Higher prices and more government support will be needed for recycling to ease the next copper shortfall, Australian bank Macquarie said.
As demand increases due to advancing electrification, with primary production limited due to underinvestment, the market is predicted to drop to a surplus of 3Mtpa by 2030.
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About 9 tonnes of copper are recycled every year, compared to a current demand of 31 million tonnes per year.
For years, commodities experts have warned of a copper crunch.
BloombergNEF estimates that demand will increase by more than 50% from 2022 to 2040.
“Copper typically is used as a construction metal for wiring for building, wiring for machinery and what not, but if we look at the decarbonization net zero energy transition trend, copper is the new oil,” Al Chu, who manages the BNY Mellon Natural Resources fund, told CNBC.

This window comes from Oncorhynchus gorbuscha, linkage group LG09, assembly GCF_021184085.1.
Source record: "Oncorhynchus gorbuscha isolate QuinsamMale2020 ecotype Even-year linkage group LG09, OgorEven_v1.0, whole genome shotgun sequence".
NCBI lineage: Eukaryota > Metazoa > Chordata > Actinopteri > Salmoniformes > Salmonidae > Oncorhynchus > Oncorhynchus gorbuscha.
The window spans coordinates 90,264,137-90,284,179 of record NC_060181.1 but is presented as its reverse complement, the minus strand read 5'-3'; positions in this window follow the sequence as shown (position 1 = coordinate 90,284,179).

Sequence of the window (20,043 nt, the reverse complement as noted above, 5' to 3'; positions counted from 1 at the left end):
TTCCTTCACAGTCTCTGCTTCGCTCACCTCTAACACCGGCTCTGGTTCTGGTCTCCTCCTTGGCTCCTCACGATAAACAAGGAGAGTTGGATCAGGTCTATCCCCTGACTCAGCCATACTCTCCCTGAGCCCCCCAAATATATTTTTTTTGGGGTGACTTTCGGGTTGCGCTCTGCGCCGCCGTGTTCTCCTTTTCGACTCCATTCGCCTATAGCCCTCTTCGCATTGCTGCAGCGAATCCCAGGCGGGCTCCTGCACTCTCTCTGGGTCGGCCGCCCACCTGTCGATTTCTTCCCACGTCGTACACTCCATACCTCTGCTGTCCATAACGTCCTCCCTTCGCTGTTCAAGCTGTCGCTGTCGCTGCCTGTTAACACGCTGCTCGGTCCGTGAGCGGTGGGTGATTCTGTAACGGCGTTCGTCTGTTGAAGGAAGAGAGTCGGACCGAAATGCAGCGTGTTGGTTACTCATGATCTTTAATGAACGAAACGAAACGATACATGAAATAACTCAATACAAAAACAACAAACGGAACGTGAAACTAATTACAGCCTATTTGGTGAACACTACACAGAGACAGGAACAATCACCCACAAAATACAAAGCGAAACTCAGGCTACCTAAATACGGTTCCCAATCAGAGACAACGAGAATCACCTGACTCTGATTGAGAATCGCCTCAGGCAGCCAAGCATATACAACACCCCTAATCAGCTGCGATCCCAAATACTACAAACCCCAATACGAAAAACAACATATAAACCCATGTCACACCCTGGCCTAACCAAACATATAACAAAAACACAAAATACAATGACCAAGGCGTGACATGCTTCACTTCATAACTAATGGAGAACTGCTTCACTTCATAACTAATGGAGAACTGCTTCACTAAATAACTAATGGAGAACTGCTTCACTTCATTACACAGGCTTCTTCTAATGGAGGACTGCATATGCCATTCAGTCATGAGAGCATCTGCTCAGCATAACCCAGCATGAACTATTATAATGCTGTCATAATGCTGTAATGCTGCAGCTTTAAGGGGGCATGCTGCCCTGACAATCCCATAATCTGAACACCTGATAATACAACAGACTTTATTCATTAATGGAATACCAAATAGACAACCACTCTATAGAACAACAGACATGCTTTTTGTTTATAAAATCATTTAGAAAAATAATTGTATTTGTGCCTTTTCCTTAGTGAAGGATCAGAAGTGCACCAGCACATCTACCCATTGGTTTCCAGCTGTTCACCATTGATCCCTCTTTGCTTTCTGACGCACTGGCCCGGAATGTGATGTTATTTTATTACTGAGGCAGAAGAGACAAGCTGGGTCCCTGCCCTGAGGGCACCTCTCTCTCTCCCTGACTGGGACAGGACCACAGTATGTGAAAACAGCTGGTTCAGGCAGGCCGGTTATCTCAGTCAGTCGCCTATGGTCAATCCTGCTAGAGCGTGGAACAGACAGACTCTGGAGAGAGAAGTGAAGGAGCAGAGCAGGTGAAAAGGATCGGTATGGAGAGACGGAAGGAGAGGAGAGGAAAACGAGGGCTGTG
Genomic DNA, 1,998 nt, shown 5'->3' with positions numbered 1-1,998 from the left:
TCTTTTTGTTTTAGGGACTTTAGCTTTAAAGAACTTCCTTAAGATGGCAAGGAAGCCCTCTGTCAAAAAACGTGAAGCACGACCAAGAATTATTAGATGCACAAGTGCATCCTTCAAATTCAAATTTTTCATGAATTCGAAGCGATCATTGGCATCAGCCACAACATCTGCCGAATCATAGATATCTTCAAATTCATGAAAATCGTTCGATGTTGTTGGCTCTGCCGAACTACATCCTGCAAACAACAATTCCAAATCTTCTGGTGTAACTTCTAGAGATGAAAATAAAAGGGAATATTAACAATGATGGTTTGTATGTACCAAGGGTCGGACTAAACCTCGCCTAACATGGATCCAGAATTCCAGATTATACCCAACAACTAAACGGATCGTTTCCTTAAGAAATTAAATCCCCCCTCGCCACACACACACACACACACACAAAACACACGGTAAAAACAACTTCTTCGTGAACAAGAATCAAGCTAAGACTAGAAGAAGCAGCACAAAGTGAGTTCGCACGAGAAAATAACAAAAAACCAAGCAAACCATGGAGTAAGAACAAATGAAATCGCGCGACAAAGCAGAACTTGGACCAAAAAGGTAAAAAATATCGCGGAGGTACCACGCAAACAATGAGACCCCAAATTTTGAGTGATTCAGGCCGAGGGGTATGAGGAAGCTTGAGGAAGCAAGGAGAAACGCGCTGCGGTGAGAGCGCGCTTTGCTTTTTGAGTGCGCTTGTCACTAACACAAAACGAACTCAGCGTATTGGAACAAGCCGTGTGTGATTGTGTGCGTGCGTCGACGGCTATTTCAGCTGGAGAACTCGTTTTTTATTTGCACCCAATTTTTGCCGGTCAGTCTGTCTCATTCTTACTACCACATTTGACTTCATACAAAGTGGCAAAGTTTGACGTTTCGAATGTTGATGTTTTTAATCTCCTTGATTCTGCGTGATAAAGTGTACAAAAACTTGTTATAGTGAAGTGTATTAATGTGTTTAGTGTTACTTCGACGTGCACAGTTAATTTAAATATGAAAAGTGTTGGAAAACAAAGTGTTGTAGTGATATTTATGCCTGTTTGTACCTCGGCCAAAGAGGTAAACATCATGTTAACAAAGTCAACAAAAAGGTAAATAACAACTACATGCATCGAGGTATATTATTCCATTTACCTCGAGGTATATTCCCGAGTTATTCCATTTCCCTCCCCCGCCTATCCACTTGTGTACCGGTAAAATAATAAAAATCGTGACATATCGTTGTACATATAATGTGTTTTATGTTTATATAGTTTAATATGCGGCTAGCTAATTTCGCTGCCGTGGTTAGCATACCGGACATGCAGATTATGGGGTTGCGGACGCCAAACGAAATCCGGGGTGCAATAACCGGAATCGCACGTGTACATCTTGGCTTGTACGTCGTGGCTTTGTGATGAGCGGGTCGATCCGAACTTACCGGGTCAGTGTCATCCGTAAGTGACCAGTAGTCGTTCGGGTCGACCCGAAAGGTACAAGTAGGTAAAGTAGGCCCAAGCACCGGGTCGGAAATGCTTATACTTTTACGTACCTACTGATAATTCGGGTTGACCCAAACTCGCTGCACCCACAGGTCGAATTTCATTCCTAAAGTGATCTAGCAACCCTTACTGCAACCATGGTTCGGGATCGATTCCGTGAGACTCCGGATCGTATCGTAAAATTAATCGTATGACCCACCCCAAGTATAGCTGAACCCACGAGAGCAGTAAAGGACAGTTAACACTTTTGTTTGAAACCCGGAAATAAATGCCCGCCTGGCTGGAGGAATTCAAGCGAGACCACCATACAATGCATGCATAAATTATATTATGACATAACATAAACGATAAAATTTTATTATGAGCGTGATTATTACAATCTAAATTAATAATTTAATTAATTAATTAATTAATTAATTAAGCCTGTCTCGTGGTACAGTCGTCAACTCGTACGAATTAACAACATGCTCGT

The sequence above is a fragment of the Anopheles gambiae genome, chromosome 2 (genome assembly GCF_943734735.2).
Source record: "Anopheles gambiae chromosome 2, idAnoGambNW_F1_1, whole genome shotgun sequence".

Copper has the longest recycling history of any material. It is estimated that in the last one hundred years, two-thirds of the 690 million tonnes of copper produced are still in productive use.
On average, copper products contain more than 30% recycled content, according to the Copper Alliance.
The production of recycled copper consumes 85% less energy than that of primary copper.
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